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Kameelah Janan Rasheed | How to Suffer Politely (and Other Etiquette)

Curated by: James E. Bartlett & Kameelah Janan Rasheed
Dates: October 17, 2015-January 17, 2016
Location: Exterior Gallery @ 80 Hanson Place

 

This exhibtion was supported in part by public funds from The New York City Department of Cultural Affairs (DCA) in partnership with The City Council, and private funds from Lambent Foundation and Andy Warhol Foundation for the Visual Arts.

SUMMARY

HOW TO SUFFER POLITELY (and Other Etiquette) is a large format print series by Brooklyn-based artist Kameelah Janan Rasheed that examines how expressions of anger and resistance to racialized violence are regarded as “impolite” in order to maintain social order. Informed by etiquette guides that advise one to prioritize the needs of others before one’s own, these satirical sayings command the performance of exceptional self-control under traumatic circumstances. In the wake of recent uprisings in Baltimore, Ferguson, and beyond, this series considers the inappropriateness of respectability in a state of emergency.

“In 1998, my family was displaced and we became homeless. For ten years, our bodies and memories were fragmented across shelters, motels and the homes of relatives. At 12, I began the compulsive collection of material fragments and negotiated the paralyzing anxiety of feeling unable to synthesize these collected pieces.The collusion between these compulsive tendencies toward mining the archives and the anxiety of creating meaning from the fragments drives my artistic product and process. The spatial trauma of homelessness not only dissembles, displaces, and disperses the physical body; it also dislocates a body of both collective and personal memories that anchored and contextualized lives. Enlisting archival impulses and archaeological practices to experiment with materials and processes in my exploration of the slippages between collective and personal memory, my work is concerned with making sense of the fragments, the historical residue, the excess and the marginalia. As an artist archivist, my work reckons with the complexity of memory, ritual, historiography, and archival practices as they relate to the construction of both personal and social histories. In my interdisciplinary and research based studio practice, I work with found objects, textual fragments, orphaned audio, and other historical residue excavated from sources ranging from flea markets to institutional archives to dumpsters toeBay. These excavated objects operate as ghosts—the past showing up in the present refusing to leave and begging for another temporal stage on which to perform. Haunted by these displaced objects, I create archival installations, prose, conceptual poems, text-based prints, photographs, audio mixes, and public programming that consider the archive as a site of agency to explore our active and passive roles in both the production and consumption of hermetic private histories and larger public histories. I am interested in the mining and historical research process as art product as well as the ways juxtaposition, appropriation and repurposing of existing material culture is a means by which to choreograph new narrative possibilities, to reveal temporal glitches, and to explore new ways of reading, writing and troubling histories.” -Kameelah Janan Rasheed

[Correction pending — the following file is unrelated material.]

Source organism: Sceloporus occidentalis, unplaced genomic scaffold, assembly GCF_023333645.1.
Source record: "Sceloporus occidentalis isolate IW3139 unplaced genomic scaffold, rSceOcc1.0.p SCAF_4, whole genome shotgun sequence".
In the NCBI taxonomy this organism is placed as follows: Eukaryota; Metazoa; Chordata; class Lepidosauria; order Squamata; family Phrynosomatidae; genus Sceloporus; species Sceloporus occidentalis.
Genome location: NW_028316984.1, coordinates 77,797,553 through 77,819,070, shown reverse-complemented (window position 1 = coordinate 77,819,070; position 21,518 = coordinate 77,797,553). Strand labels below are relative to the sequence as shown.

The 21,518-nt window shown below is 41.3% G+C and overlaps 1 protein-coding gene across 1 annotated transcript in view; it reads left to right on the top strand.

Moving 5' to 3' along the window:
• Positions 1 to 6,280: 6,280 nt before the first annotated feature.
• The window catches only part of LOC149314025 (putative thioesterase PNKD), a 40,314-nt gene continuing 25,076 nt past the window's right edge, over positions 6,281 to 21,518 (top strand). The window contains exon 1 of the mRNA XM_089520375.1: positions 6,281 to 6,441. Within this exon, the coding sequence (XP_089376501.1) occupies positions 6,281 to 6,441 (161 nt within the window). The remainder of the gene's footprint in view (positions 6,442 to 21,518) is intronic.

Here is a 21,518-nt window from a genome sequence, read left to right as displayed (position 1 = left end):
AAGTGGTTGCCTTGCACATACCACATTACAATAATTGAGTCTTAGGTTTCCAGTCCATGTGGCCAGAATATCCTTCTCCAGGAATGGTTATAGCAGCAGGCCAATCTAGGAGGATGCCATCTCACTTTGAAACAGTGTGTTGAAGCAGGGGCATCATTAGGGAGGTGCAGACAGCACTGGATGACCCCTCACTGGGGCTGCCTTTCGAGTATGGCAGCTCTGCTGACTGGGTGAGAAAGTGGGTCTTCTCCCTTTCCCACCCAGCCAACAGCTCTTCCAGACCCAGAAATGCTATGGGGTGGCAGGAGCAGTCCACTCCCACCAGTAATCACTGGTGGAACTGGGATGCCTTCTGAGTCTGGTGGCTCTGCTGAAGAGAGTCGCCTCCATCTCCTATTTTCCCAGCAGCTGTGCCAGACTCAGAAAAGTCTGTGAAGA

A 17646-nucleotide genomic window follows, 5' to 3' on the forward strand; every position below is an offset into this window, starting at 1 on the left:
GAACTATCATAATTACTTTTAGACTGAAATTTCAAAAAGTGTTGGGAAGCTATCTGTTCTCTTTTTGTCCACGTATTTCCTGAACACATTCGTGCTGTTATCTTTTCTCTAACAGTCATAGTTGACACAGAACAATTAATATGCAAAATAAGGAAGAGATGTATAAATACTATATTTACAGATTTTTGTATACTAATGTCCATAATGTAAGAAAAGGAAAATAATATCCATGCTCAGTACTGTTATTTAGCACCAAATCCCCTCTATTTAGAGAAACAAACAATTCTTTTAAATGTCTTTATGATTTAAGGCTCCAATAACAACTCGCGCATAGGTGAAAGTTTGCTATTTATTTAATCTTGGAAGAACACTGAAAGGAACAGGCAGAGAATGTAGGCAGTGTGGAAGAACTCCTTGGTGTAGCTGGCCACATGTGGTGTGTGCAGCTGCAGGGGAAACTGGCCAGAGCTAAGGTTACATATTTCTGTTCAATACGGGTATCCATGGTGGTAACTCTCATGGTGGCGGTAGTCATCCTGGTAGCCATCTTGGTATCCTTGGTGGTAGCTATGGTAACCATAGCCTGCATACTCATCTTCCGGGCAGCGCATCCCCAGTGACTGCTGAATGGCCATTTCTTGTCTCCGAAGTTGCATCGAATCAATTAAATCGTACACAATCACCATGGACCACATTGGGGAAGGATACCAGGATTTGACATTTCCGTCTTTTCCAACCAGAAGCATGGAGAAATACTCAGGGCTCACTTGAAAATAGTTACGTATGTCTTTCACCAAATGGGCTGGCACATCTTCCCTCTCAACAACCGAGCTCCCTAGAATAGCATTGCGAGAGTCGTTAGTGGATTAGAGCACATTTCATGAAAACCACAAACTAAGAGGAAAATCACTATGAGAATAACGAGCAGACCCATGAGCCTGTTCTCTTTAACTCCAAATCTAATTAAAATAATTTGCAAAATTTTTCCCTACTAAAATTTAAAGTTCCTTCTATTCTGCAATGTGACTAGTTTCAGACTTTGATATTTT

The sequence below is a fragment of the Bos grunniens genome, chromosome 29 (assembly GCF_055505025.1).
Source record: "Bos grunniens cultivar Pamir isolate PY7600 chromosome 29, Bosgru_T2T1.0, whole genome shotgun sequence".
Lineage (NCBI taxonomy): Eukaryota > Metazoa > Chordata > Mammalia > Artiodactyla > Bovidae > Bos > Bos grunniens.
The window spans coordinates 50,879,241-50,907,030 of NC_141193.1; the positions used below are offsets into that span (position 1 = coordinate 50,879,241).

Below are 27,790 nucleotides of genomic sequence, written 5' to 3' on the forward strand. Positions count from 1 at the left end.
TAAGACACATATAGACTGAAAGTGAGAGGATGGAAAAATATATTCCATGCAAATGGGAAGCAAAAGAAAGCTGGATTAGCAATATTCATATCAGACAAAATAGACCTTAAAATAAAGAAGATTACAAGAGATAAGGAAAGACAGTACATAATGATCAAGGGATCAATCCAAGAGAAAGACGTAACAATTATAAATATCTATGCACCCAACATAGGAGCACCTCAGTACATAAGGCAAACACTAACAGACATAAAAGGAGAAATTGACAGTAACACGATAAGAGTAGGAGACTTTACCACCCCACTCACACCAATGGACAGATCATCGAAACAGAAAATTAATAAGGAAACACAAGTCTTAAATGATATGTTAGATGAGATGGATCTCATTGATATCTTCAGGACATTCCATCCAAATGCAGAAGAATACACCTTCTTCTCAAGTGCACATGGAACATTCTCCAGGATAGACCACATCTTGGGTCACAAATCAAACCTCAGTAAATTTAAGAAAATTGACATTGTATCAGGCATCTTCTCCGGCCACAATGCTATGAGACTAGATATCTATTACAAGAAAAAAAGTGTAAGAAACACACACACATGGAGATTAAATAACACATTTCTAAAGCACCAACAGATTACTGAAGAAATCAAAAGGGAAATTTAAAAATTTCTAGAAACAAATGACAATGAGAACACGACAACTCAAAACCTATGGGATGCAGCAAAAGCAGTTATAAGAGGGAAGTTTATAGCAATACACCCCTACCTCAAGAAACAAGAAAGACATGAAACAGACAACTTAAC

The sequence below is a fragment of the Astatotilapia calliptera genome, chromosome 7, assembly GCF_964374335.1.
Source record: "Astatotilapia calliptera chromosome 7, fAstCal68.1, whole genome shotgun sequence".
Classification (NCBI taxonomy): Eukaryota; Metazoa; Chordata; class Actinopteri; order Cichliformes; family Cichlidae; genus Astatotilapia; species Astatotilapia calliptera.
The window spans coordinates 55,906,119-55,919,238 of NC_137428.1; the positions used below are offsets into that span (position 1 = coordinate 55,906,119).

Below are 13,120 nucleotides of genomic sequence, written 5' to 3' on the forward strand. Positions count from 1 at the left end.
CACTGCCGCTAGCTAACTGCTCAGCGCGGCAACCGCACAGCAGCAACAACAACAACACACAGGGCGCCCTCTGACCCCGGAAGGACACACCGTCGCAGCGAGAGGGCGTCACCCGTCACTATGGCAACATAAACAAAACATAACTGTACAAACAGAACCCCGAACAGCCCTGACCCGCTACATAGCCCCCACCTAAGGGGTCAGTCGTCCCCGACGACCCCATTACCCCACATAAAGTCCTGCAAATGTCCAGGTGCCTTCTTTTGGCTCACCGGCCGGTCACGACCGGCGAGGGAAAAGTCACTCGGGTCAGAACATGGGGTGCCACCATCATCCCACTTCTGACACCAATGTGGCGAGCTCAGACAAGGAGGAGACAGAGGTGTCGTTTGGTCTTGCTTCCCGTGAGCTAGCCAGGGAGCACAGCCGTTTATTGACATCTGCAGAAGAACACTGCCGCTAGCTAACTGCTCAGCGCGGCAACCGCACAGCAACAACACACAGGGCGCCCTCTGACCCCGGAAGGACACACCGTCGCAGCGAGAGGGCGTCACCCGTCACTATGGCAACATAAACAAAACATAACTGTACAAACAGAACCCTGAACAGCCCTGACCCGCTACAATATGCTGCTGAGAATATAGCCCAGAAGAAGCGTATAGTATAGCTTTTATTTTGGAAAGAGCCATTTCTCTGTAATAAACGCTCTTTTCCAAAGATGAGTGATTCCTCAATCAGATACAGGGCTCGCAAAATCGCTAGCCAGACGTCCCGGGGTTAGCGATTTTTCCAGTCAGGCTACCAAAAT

SELECTED WORKS

FEATURED ARTIST

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Kameelah Janan Rasheed (b.1985) is a Brooklyn-based interdisciplinary artist, writer, and former public high school teacher from East Palo Alto, CA.

Rasheed’s work has been exhibited nationally and internationally. Her work has been presented at the 2017 Venice Biennale, Institute of Contemporary Art – Philadelphia, Printed Matter, Jack Shainman Gallery, Studio Museum in Harlem, Bronx Museum, Queens Museum, Schomburg Center for Research in Black Culture, Brooklyn Academy of Music, Pinchuk Art Centre, and others. Her work has been written about Artforum, Guernica Magazine, The New York Times, Art 21, Wall Street Journal, and ArtSlant.

Recently shortlisted for the Future Generation Art Prize in 2017, she is the recipient of several other awards and honors including the Denniston Hill Artist Residency (2017), The Laundromat Project Alumni Award for Art in Community (2017), Harpo Foundation Grant (2016), Magnum Foundation Grant (2016), Creative Exchange Lab at the Portland Institute of Contemporary Art Residency (2016), Smack Mellon Studio Residency (2016), Triple Canopy Commission at New York Public Library Labs (2015), Lower East Side Printshop Keyholder Residency (2015), A.I.R. Gallery Fellowship (2015), Queens Museum Jerome Emerging Artist Fellowship (2015), New York Artadia Grant (2015), Bronx AIM Fellowship (2015), Process Space Lower Manhattan Cultural Council Residency (2015), Art Matters Grant (2014), Rema Hort Mann Foundation Grant (2014), Center for Book Arts Residency (2013), The Laundromat Project Create Change Fellowship (2013), Center for Photography at Woodstock Residency (2012), among others. Rasheed is the founder of Mapping the Spirit, a digital archive that documents the textures and nuance of Black religious experience in the United States through longform interviews, photography, video, and ephemera. She is the author of a forthcoming artist book published by Printed Matter.

She is on the faculty of the MFA Fine Arts program at the School of Visual Arts and also works full-time as a social studies curriculum developer for New York public schools. A 2006 Amy Biehl Fulbright Scholar to South Africa, she holds a BA in Public Policy and Africana Studies from Pomona College (2006) and an M.A. in Secondary Education from Stanford University (2008).

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